Julia Cheiffetz, an executive editor at HarperCollins, took Bezos at his word. 

Nancy Pearl
KUOW Photo

Nancy Pearl was born in Detroit. She tells KUOW's Marcie Sillman that first-time novelist Angela Flournoy gets the city just right in her book, "The Turner House." It traces the history of a family through the civil rights era and beyond in a struggling city.  

Ross Reynolds interviews Larry Gossett and Bob Santos, two members of Seattle’s "Gang of Four." In the social turmoil of the 1960s and 70s, four Seattle political activists came of age: Roberto Maestas from the Latino community, Native American activist Bernie Whitebear , Bob Santos of the Asian community, and African American leader Larry Gossett.

Santos is the co-author of “Gang of Four: Four Leaders. Four Communities. One Friendship."

Lovincer from Uganda works managing her fresh banana business to support her family.
Facebook Photo/Kiva

Jessica Jackley was a liberal arts major who stumbled her way into the Stanford MBA program.

Philosophy and business came together for her in 2005 when she helped start Kiva, the world’s first person- to-person microlending website. Kiva facilitates lending to poor and underserved entrepreneurs and students in 83 countries.

Special, important, brilliant: That’s the rave review from Nancy Pearl for this week’s reading pick, and she doesn’t use those words lightly. The book is “The Sympathizer,” by Viet Thanh Nguyen,  an associate professor of English and American Studies and Ethnicities at USC who was born in Vietnam and came to the United States as a refugee in 1975.

His novel follows an unnamed main character from South Vietnam who acts a spy for the North around the end of the war.

Pearl told Marcie Sillman on KUOW’s The Record that it should be on everyone’s must-read list, but it’s not an easy read.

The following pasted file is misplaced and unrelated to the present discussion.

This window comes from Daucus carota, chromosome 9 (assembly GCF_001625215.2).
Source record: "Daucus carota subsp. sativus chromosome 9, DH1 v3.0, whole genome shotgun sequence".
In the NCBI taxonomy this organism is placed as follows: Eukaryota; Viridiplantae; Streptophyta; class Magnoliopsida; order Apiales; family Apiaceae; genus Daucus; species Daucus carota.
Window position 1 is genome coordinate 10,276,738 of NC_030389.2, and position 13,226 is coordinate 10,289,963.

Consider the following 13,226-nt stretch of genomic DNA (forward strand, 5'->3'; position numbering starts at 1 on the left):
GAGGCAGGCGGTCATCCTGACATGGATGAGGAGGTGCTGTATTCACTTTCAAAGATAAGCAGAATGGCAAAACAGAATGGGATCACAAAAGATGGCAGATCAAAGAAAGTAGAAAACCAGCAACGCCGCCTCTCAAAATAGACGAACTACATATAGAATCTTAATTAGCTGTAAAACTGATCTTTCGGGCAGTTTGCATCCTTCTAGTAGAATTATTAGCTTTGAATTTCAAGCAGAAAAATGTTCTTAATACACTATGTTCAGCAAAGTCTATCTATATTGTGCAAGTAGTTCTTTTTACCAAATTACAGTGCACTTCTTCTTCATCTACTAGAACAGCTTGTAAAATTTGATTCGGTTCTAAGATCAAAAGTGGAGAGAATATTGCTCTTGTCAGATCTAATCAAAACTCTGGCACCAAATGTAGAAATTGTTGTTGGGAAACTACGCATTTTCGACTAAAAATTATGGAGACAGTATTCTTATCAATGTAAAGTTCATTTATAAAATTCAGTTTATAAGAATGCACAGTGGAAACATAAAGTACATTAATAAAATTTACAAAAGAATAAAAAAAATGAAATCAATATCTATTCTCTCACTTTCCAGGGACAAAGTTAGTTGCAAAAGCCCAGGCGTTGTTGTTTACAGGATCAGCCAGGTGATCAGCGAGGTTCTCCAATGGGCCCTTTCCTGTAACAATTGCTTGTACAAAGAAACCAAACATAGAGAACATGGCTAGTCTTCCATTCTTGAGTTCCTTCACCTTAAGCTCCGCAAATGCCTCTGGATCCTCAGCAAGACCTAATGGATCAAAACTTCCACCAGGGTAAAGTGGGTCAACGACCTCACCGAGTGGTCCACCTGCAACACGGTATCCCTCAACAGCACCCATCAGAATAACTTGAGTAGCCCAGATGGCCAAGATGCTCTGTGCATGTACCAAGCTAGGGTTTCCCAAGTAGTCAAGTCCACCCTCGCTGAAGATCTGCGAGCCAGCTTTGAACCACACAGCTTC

“It is laugh-aloud funny in many places and terrifying and harrowing to read in other places,” she said. “But it took a lot for me to read it. It took a lot of compartmentalizing on my part.”

Nancy Pearl
KUOW Photo

Marcie Sillman talks with Nancy Pearl about this week's reading pick: a new graphic biography of the famous Apple co-founder called "Steve Jobs: Insanely Great," by Jessie Hartland. Pearl says it rivals even Walter Isaacson's "Steve Jobs," which is considered the definitive biography of the tech leader.

When the New York Times published a Sunday spread on the author Raymond Carver in the spring of 1981, his stark stories about loneliness and bruised relationships had already earned him a Guggenheim fellowship and a nomination for a National Book Award. He’d won the most prestigious prize in short story writing three times. So a high school classmate of Carver’s brought the newspaper clipping to share with friends on a trip back home.

Scotts Bluff National Monument along the Oregon Trail.
Flickr Photo/Kent Kanouse (CC BY NC 2.0)

Ross Reynolds interviews Rinker Buck about his new book,“The Oregon Trail: A New American Journey.” Buck and his brother took a mule-drawn wagon more than 2,000 miles over the path of the trail that brought the first mass migration of white settlers to the Pacific Northwest.